With the world shaken up by the COVID-19 pandemic, the last thing we need is a huge influx in scams, lo and behold, 2020 has hit us by another element.
Scamming and fraud have always been a huge issue in today’s technology and society, but recently during this pandemic, fraud cases had a huge increase by 400% in March this year according to ActionFraud.
It’s a shocking result and it does make you realize how easy it is to fall victim to these scams. The government began advising people that there would be an influx in scamming and warned those to be careful. What makes this worse is that the scammers are extremely crafty when it comes to techniques to be able to scam you. No matter how much you know about the scams, it’s still so easy to fall victim to these crude methods of fraud.
Since lockdown began, suppliers started notifying their customers that some orders would be canceled. Since this can be done through email or text message, scammers would transmit fake messages claiming their product was cancelled and that they need to ‘claim their refund’ and then proceed to ask for bank details.
Pet scams and product scams have also recently influx relating to the COVID-19 pandemic. Pet scams are when a person poses to have a pet up for adoption and uses COVID-19 as an excuse for the person not visiting the pet. From here they can try to deceive to proceed further by ‘needing pet vaccinations’ or ‘insurance’ when in reality, they get your money and leave. It relates to item/product selling within marketplaces like Facebook, posing that they’re selling a product they don’t have.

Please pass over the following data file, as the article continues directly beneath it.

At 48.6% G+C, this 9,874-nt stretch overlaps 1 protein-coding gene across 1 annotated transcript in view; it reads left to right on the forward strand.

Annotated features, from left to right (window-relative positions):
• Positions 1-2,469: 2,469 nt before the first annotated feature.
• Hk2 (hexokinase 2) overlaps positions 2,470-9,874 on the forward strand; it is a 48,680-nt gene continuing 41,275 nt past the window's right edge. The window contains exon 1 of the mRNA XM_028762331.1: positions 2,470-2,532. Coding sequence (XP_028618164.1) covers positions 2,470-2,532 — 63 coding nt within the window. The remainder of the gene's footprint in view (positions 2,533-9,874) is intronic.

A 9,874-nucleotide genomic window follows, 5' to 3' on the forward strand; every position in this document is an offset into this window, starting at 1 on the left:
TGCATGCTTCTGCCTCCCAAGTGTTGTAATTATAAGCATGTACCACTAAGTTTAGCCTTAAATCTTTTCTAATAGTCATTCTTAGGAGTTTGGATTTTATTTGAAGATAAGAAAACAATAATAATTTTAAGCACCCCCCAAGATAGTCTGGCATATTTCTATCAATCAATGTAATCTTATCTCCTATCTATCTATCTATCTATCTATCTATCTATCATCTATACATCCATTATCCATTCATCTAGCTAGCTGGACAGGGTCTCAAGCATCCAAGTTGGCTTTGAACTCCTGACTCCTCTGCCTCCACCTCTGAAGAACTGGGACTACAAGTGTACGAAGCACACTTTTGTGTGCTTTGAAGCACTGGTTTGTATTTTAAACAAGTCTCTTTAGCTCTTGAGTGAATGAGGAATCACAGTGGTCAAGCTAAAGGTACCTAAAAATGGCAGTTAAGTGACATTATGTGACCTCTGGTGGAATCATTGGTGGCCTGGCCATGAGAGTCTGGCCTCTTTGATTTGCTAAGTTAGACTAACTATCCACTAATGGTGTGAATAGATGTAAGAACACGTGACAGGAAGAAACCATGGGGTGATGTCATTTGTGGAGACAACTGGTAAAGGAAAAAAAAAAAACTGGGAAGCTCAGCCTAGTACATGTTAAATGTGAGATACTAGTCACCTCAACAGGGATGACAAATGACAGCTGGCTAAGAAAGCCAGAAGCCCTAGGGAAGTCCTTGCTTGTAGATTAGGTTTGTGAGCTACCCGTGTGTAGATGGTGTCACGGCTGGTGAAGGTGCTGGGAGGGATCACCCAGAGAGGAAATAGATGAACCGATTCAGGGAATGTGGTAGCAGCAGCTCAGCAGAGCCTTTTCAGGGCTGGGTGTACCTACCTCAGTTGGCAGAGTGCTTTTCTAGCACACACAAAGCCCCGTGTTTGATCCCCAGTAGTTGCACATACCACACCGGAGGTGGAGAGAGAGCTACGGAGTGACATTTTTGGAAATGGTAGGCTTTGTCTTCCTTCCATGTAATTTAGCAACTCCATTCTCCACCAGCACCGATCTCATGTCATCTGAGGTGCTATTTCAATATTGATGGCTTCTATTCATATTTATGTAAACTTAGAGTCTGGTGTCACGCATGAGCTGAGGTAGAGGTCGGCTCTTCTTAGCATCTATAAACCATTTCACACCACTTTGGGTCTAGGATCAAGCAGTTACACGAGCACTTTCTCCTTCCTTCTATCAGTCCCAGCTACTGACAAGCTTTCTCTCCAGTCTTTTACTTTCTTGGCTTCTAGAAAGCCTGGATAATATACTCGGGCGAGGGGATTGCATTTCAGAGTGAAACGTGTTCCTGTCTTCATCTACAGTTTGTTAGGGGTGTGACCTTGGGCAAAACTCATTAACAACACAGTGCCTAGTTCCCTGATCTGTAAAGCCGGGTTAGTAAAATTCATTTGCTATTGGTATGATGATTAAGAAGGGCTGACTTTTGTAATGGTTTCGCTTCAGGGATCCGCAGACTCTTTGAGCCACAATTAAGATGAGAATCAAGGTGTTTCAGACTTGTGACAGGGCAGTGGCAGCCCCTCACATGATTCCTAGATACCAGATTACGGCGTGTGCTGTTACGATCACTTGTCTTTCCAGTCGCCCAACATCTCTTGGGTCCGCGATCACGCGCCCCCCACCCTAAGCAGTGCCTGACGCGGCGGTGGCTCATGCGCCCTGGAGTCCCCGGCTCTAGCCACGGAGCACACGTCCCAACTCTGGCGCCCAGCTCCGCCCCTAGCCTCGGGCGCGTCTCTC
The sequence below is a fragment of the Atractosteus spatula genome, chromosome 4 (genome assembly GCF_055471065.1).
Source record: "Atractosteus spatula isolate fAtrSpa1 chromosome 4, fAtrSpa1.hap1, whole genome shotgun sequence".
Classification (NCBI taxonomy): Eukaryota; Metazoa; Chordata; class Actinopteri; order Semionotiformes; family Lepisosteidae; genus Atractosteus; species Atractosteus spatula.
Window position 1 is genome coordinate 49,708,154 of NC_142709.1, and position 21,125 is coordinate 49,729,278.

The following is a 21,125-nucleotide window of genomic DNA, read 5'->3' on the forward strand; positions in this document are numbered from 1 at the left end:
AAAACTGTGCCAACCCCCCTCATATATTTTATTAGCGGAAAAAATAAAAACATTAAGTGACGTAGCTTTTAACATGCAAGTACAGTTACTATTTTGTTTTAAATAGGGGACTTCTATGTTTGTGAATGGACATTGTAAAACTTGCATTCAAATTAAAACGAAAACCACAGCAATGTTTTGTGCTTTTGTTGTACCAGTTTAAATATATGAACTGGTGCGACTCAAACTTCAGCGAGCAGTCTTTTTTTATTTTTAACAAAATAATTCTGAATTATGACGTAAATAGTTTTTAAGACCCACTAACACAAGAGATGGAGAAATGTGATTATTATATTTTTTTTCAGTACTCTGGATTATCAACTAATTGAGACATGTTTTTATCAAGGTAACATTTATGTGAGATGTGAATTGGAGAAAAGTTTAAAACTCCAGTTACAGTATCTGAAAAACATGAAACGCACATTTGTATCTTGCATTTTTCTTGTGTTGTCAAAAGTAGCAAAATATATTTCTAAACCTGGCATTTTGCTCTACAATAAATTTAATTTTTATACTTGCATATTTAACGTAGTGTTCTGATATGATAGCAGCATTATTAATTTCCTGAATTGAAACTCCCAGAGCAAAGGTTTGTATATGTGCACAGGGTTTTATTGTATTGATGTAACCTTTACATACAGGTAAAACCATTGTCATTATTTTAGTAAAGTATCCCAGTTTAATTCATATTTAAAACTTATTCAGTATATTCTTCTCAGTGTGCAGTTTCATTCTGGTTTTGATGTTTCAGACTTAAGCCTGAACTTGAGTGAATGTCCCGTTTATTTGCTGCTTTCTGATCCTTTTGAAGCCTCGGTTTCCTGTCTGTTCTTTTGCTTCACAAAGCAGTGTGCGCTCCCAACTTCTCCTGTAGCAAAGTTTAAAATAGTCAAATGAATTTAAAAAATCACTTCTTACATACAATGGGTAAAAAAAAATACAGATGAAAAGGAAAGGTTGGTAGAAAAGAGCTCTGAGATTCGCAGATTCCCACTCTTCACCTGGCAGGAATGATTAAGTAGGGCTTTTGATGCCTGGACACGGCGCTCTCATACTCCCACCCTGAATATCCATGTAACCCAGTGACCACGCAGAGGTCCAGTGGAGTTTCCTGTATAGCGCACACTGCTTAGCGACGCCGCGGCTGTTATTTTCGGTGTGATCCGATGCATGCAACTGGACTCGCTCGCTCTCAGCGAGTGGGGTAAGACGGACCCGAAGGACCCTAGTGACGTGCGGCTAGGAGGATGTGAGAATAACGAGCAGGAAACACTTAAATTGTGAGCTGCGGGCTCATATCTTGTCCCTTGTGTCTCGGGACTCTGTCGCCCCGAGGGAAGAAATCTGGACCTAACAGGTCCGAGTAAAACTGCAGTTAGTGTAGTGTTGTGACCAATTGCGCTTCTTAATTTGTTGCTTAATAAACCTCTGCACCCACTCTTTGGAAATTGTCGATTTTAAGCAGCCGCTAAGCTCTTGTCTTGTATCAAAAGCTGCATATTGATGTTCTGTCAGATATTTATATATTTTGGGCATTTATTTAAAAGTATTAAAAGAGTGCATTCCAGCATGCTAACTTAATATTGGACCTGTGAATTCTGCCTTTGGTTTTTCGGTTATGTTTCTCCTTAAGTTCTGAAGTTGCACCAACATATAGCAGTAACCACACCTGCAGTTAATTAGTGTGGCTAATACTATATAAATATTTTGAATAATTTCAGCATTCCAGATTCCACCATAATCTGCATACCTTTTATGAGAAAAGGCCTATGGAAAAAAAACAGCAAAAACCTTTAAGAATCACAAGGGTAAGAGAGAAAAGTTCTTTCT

Pension scams have also seen a huge rise during COVID-19. Pensions scamming has also always been a thing, but they propose to be someone talking about their retirement savings. Since the people are the most vulnerable here, it is often targeted. A common tactic people use is that the pensioner can claim an ‘early access’ benefit offer.
A good way to avoid these scams is to educate yourself on how these people do what they do. Their target are the people who aren’t educated on fraud scams and how you’re approached, they want to target the vulnerable.
It’s also worth mentioning that if you receive a text, call or email regarding something regarding a pension, offer or a product, it’s best not to reply to it if you do not know who it is. This being said, ask them a lot of questions and put them on their feet to verify their identity of a company.
We asked London based Magna Group for a comment, and their CEO said:
“We are appalled that fraud scamming has significantly increased during a terrifying time in all of our lives. We are all in the same boat with this shocking virus, and it’s truly sad to see people being taken advantage of at a time like this.”
Oliver Mason – Co-Founder, Magna Group